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3/19/2014 9:40:00 AM
'No' to marijuana: Chino council follows Prescott, Prescott Valley
Paulden resident Starr Bennett speaks to the council, opposing the resolution.
Photo courtesy Salina Sialega/Chino Valley Review
Paulden resident Starr Bennett speaks to the council, opposing the resolution.
Photo courtesy Salina Sialega/Chino Valley Review
Lora Lee Nye, council member for Prescott Valley, addresses the Chino Valley council concerning the marijuana resolution. The PV council previously opposed legalization as well.
Photo courtesy Salina Sialega/Chino Valley Review
Lora Lee Nye, council member for Prescott Valley, addresses the Chino Valley council concerning the marijuana resolution. The PV council previously opposed legalization as well.
Photo courtesy Salina Sialega/Chino Valley Review

Salina Sialega
Special to the Tribune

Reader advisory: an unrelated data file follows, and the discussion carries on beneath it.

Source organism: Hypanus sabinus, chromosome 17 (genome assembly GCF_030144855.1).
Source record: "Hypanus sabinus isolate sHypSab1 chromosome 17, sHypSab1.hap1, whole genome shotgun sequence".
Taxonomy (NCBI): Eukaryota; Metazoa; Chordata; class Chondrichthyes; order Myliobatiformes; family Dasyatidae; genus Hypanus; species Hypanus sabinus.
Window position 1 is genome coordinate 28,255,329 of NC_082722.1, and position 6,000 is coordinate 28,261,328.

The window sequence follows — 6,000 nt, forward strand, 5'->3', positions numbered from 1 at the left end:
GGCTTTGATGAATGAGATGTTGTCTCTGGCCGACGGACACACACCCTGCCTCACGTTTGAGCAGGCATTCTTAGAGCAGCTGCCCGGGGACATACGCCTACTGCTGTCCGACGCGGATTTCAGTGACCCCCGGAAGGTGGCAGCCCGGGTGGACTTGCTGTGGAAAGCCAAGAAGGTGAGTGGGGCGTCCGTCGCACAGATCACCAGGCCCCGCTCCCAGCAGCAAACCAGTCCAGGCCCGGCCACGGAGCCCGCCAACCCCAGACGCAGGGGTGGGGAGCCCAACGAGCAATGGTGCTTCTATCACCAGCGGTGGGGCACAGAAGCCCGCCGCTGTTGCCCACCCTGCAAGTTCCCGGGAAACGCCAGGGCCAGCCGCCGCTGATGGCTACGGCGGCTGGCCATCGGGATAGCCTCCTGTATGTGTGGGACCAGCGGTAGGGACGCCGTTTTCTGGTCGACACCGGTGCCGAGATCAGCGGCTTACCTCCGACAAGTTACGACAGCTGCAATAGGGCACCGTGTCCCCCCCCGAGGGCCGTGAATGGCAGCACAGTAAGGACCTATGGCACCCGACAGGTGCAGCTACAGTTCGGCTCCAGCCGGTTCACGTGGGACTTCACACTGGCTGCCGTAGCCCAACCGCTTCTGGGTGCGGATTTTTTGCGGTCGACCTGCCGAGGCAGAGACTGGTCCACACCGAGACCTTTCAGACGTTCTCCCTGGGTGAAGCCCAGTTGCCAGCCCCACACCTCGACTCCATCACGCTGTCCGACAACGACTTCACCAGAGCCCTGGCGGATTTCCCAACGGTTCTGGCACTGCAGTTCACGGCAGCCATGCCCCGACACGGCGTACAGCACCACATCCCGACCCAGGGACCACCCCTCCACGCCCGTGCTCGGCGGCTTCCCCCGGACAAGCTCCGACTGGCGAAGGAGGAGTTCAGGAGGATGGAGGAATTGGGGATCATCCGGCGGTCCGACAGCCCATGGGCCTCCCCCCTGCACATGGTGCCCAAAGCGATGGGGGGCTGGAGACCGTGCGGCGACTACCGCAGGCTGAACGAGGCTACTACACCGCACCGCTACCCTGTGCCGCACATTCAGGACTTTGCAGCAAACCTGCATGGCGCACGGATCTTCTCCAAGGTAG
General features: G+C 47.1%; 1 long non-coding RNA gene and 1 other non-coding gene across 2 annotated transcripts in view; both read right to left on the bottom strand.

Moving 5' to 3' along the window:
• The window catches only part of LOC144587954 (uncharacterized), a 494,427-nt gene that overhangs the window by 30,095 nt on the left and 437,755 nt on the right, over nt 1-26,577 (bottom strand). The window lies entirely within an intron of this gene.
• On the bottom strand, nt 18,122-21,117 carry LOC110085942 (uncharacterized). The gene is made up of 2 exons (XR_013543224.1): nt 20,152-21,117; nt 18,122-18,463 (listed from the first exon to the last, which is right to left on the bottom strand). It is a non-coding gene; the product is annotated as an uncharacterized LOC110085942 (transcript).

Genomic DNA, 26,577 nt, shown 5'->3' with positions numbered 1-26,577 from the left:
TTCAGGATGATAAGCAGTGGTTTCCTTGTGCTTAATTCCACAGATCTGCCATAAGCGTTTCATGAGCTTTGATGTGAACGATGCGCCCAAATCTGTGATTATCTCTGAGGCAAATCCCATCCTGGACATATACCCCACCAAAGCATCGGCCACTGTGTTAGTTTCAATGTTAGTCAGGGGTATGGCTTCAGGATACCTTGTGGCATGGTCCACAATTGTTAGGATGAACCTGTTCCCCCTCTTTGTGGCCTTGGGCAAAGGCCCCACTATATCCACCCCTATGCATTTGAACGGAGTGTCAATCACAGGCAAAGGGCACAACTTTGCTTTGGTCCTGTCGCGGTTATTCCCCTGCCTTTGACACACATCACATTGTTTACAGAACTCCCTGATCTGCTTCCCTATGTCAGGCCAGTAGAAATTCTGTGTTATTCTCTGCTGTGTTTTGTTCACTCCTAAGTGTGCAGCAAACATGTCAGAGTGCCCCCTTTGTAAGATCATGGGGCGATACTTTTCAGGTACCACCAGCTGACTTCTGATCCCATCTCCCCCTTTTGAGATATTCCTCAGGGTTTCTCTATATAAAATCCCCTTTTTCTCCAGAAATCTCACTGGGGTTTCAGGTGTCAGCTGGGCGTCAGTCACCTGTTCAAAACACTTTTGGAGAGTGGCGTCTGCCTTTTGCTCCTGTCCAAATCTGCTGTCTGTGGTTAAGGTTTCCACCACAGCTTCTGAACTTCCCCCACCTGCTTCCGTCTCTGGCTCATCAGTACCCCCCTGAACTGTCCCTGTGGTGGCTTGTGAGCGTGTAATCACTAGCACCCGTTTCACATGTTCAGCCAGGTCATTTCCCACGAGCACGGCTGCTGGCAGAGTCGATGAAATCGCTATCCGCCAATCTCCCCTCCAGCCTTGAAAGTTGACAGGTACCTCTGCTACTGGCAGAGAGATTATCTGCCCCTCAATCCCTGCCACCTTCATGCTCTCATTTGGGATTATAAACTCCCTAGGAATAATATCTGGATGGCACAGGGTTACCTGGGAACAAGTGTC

Following the same decisions as Prescott and Prescott Valley councils, the Chino Valley Town Council March 11 also voted not to support any future legislation to legalize marijuana.

The resolution they approved opposes the use of recreational marijuana, not the existing medical marijuana law, Mayor Chris Marley clarified. Chino Valley has both medical marijuana growers and a medical marijuana distributor in the community.

Marley asked for a show of hands in the audience to determine how many people were for or against the resolution.About four people opposed the resolution and about 10 showed they were in favor of the resolution. One person spoke against the resolution and two spoke for it.